These days, it is extremely easy to produce and disseminate information, which has resulted in a proliferation of information, and some pieces of data are guaranteed to contradict others. Search engines and systems have evolved to the point that almost any query will yield some sort of result. The challenge is not to find information but to find the right amount of quality, believable information. This guide introduces some things to consider when evaluating information in general, and chemical data in particular and introduces four credible sources of physical and chemical properties of substances.
It is tempting to think that all scientific information is accurate, particularly in fields like chemistry that rely on quantitative data to support conclusions; however, even the best journals issue retractions (pulling papers from circulations) when articles are discovered, after publication, to be fraudulent, inaccurate, or based on erroneous premises.
It is also tempting to think that chemical information is unbiased. After all, reactions either work or they don't, and the "data don't lie." In point of fact every piece of scientific information is biased, for two reasons.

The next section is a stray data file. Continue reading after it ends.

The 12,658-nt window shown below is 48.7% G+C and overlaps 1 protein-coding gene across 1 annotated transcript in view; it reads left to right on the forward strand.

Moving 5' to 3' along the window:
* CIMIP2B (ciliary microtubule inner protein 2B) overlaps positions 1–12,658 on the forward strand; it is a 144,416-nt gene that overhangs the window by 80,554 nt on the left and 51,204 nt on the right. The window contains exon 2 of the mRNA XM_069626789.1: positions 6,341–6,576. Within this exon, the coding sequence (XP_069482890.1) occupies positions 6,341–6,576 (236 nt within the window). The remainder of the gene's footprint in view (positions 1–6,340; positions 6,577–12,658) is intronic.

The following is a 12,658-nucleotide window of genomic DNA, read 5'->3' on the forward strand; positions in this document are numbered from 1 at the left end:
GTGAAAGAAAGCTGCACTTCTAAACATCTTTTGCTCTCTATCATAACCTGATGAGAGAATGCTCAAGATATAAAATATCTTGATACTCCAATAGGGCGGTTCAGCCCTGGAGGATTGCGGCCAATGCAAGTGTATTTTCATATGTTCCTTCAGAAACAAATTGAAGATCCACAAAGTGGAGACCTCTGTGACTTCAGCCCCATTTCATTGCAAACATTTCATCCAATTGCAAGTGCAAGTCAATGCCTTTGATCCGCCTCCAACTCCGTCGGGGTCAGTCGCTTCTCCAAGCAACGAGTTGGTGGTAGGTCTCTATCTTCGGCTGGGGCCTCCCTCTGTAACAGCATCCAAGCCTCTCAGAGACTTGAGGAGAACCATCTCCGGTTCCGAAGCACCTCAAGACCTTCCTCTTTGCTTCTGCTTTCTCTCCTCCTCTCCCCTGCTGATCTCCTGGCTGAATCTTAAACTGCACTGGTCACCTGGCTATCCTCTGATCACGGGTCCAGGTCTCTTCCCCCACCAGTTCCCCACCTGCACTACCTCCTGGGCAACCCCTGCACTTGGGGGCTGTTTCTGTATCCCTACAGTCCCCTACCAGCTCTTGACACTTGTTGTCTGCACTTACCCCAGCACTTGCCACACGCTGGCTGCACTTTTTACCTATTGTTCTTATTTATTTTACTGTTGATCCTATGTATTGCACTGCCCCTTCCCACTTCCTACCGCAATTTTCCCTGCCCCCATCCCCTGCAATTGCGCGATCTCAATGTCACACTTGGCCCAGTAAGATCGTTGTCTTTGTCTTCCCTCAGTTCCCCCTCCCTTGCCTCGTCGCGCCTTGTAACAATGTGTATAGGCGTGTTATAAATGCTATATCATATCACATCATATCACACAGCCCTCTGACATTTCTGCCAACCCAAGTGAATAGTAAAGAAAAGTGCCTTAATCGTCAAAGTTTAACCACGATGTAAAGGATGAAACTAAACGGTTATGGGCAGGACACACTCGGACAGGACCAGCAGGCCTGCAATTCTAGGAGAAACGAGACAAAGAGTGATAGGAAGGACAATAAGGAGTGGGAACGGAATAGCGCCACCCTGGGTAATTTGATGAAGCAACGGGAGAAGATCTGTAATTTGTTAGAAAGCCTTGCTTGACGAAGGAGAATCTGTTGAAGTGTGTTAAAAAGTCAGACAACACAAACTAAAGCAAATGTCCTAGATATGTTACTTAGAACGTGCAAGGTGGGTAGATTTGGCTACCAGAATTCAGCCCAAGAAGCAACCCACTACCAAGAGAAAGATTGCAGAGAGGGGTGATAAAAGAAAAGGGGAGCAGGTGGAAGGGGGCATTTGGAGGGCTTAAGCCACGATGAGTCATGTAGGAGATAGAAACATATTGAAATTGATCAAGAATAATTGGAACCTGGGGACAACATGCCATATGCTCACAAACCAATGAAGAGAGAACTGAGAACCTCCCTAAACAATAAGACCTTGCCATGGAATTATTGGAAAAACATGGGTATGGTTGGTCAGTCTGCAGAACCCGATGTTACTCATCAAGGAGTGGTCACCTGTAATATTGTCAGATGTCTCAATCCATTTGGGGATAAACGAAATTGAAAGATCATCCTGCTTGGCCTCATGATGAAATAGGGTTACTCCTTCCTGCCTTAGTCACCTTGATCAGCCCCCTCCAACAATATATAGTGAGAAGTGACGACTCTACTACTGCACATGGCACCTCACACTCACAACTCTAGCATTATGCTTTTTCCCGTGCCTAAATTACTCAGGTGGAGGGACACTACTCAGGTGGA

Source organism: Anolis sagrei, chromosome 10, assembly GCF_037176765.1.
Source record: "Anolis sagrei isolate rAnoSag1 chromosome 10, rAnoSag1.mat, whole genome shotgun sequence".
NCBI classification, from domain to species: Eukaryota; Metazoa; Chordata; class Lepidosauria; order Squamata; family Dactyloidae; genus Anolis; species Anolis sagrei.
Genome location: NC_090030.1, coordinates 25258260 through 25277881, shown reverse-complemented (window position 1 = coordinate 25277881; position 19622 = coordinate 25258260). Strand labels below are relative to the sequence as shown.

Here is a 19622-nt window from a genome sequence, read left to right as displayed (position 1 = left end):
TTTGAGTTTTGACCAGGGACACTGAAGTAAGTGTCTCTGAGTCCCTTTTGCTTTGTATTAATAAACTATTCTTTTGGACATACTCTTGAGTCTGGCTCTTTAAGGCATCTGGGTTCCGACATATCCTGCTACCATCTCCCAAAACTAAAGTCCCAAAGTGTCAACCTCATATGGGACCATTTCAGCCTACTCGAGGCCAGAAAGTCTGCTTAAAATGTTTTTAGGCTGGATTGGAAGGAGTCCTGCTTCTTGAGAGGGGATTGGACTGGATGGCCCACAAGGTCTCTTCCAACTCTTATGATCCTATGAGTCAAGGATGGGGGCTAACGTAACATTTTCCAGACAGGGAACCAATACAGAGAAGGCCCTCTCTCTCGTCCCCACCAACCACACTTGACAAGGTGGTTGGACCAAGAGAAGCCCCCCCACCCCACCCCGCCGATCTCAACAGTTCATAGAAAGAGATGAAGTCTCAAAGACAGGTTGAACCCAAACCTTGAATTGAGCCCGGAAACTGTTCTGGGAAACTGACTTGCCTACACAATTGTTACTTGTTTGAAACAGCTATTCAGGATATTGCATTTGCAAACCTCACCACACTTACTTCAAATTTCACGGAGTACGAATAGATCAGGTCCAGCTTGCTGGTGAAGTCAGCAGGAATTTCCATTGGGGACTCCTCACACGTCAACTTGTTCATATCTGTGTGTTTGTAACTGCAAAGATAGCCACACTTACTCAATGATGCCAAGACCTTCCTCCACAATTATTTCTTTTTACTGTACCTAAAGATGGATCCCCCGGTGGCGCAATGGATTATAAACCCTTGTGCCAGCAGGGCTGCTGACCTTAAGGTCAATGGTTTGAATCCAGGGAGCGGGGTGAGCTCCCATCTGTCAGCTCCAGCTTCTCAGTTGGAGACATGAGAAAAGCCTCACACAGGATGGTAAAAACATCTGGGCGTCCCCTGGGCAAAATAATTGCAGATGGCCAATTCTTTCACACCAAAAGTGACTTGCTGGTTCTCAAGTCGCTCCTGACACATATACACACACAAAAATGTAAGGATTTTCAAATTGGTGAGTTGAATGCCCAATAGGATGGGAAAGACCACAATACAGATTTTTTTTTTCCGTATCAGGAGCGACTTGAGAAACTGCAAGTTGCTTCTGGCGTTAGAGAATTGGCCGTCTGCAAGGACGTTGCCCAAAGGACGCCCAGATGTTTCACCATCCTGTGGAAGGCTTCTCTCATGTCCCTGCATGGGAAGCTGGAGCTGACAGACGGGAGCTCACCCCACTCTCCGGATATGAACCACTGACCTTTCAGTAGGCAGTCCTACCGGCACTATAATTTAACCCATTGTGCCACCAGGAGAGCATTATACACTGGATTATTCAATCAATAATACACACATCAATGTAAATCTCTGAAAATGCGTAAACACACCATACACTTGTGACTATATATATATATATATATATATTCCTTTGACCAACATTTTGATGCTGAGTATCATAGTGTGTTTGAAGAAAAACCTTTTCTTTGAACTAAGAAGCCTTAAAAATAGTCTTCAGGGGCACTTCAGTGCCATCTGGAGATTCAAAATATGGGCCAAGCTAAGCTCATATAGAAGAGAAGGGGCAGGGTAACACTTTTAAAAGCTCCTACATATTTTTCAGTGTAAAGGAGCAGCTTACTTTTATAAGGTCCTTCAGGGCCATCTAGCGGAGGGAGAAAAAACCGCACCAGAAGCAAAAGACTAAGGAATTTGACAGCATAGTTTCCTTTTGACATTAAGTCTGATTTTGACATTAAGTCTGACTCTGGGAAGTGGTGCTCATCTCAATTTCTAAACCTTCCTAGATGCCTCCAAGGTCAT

One can apply the same questions to evaluating a piece of research that one can apply to dissecting a story or a piece of literature: who, what, where, when, why, and how. When evaluating research, however, these questions take on a slightly different meaning. You should ask yourself all six questions whenever looking at scientific information in both familiar and unfamiliar areas.
The National Institute of Standards and Technology asks the following three questions of all pieces of data.
Source: Reproduced from https://srdata.nist.gov/CeramicDataPortal/pds (Accessed June 4, 2017).
In addition, NIST offers some definitions of various types of data that can be applied to pieces of data located on a substance or phenomenon. They are presented in the order of their "authority."
Source: Reproduced from Munro, Ronald G. Data Evaluation Theory and Practice for Materials Properties, NIST Special Publication 960-11. Washington, DC: National Institute for Standards and Technology, 2003.